Legal situation

© Carlo Schrodt /

In order to protect human health and the environment, the Council of the European Union drew up a directive with air quality standards in April 1999. The Hungarian government transposed the European Air Quality Directive into national law by 11 June 2011. Before this the Commission sent a reasoned opinion, because the legislation was not adopted in Hungary by 11 June 2010. The Directive establishes limit values for pollutant concentration in order to maintain the air quality. Accordingly, the limit value for particulate matter was set at 50 micrograms per cubic meter of air, which may be exceeded on a maximum of 35 days a year. The average annual value for nitrogen dioxide was set at 40 µg/m³. The EU Directive obliges cities and municipalities to draw up action plans for air pollution control. The Regional Inspectorates for Environment, Nature and Water is responsible for preparing and controlling air quality plans. Air quality plans were prepared in 2005 for each zone and agglomeration in which limit values are exceeded. In 2008 the plans have been amended, because of breaches of limit values. The plans contains a list and description of measures, a timetable for implementation of those measures and an estimate of the improvement of air quality. Because of a lack of political will not all measures have been implemented according to the timetable. In addition the public had no effective opportunity to participate in the formulation of these plans. Mostly because of the lack of an adequate information.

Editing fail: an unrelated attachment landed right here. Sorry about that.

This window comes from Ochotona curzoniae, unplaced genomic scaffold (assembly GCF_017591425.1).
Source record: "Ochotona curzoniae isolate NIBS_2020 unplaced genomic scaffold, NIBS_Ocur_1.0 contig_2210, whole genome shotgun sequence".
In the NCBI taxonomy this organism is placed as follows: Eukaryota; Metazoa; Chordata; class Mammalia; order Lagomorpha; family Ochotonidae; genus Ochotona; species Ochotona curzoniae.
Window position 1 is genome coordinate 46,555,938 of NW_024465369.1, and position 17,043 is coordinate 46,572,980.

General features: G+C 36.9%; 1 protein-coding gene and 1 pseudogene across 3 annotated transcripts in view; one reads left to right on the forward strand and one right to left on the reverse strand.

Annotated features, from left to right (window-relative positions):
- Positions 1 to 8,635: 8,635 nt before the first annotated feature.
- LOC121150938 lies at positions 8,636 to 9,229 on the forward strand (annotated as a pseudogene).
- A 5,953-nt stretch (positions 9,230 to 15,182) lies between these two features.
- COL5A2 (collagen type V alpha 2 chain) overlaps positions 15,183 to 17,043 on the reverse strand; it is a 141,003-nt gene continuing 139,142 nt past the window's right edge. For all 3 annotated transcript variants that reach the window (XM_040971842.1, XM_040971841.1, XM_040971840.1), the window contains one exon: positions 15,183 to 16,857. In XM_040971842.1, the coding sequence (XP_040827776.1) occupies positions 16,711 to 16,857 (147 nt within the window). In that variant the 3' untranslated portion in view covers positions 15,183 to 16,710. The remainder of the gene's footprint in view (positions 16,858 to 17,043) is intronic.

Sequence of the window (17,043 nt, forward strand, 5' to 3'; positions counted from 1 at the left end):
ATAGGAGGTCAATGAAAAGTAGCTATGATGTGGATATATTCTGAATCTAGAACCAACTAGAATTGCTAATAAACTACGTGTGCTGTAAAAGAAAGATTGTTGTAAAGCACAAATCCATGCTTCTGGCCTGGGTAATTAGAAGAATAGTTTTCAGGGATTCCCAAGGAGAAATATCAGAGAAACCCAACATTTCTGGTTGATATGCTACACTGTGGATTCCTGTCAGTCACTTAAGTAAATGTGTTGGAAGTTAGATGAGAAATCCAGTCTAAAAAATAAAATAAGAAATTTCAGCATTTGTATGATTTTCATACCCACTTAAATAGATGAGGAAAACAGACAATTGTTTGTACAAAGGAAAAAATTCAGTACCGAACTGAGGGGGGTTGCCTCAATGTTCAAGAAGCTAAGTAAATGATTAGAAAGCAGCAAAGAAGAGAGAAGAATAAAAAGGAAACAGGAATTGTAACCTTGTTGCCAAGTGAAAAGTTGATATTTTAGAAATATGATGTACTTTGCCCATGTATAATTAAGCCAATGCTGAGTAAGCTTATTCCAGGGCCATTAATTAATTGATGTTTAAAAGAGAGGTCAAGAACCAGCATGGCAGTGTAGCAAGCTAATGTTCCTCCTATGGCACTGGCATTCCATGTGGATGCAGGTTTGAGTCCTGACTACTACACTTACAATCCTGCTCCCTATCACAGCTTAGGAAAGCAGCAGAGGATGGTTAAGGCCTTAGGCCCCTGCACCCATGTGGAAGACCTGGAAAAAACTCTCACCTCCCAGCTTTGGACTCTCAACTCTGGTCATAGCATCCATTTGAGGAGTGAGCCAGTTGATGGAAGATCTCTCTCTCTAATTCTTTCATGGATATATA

The Administrative law allows clients to participate in an administrative procedure. Environmental NGOs  are entitled to take part in environmental administrative procedures as clients. In addition, if a certain project has an impact area, those who live in that area can act as clients as well. In addition the Hungarian Environmental Law entitles the NGOs  operating in the field of environmental protection to appeal to the court in order to prohibit activities causing environmental pollution. Residents concerned can appeal to the municipal notary or to the court against anybody who violates their property e.g. by polluting the environment (property protection). Individuals concerned can also appeal to the court for compensation if they have suffered material or immaterial damages.